But with the nomination now in hand the campaign, and the family, have decided that it’s time to present Romney’s faith to the world again.
“It’s something that the governor himself insisted on talking about,” Fehrnstrom told reporters this week at a breakfast hosted by Bloomberg news. “He will make reference to it in his speech and he will hear from other speakers at the conventions about the counseling and pastoral work that Mitt Romney did.”
Indeed, one person close to Romney said he recognizes that his nomination marks an historic moment for his church, and he wants the convention to reflect the faith that has shaped him throughout his life. And now that they’ve gotten through the Republican primary, the campaign sees value in the humanizing anecdotes Romney amassed as a lay minister in his church. The adviser chocked it up to increased confidence — both in their own ability to manage their Mormon messaging, and in the electorate’s ability to get past religious hangups.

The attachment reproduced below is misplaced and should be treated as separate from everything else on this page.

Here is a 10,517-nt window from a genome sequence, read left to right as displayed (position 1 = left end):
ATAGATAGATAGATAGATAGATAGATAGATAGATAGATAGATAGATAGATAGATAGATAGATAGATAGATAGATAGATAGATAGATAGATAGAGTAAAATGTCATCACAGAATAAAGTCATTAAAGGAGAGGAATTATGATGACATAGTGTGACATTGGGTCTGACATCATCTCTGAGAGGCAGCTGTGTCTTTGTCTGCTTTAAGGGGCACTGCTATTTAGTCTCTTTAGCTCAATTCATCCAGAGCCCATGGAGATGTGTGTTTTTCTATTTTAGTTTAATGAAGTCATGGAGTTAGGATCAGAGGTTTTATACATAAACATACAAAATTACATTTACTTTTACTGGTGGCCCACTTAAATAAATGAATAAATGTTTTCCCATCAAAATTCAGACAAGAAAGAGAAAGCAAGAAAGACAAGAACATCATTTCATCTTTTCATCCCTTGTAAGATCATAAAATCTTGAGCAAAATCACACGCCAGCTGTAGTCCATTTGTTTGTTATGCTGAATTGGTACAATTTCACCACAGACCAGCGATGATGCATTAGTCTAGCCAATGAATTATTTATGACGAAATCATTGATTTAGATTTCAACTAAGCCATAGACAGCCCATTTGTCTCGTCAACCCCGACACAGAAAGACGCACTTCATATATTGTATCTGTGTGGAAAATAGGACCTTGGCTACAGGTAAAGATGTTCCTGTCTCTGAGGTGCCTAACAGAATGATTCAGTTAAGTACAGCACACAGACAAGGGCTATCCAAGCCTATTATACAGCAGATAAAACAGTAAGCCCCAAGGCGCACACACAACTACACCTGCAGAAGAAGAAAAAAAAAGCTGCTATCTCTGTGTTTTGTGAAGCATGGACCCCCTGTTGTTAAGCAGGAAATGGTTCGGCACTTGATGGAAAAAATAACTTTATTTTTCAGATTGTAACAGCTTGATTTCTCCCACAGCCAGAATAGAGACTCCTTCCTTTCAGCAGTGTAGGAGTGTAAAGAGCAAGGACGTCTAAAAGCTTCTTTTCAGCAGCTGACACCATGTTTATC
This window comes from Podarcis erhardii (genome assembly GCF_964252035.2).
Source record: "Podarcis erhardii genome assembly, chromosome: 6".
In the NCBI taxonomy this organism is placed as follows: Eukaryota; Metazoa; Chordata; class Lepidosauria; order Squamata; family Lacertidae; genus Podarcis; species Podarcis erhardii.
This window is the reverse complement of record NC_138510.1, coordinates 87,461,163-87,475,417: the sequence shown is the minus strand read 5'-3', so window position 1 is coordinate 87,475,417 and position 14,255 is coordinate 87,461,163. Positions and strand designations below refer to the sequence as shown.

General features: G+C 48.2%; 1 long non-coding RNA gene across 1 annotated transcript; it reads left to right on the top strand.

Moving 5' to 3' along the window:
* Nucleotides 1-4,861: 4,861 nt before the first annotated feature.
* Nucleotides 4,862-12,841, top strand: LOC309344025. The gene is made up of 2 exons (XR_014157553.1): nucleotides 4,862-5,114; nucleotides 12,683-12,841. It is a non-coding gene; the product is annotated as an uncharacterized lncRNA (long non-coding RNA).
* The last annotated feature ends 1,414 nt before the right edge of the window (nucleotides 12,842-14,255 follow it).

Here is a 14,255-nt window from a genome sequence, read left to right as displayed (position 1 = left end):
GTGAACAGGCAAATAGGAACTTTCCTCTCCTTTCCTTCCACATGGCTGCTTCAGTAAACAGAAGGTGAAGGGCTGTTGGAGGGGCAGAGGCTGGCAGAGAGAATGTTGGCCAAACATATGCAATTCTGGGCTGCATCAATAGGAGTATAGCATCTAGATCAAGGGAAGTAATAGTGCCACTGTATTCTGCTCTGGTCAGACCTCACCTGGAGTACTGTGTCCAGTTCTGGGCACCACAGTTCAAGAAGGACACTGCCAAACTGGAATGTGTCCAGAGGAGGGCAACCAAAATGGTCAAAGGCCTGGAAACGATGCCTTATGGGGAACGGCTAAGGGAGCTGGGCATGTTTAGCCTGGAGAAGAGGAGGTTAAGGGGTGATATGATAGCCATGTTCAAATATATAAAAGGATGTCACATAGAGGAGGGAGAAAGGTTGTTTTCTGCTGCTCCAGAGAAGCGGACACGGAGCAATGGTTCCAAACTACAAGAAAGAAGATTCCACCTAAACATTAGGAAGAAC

Recalling the dog days of the 2008 Iowa primary, the adviser marveled, “To go from there to this — I’m not putting this in a religious context necessarily, but in a political context, it’s a bit of a miracle.”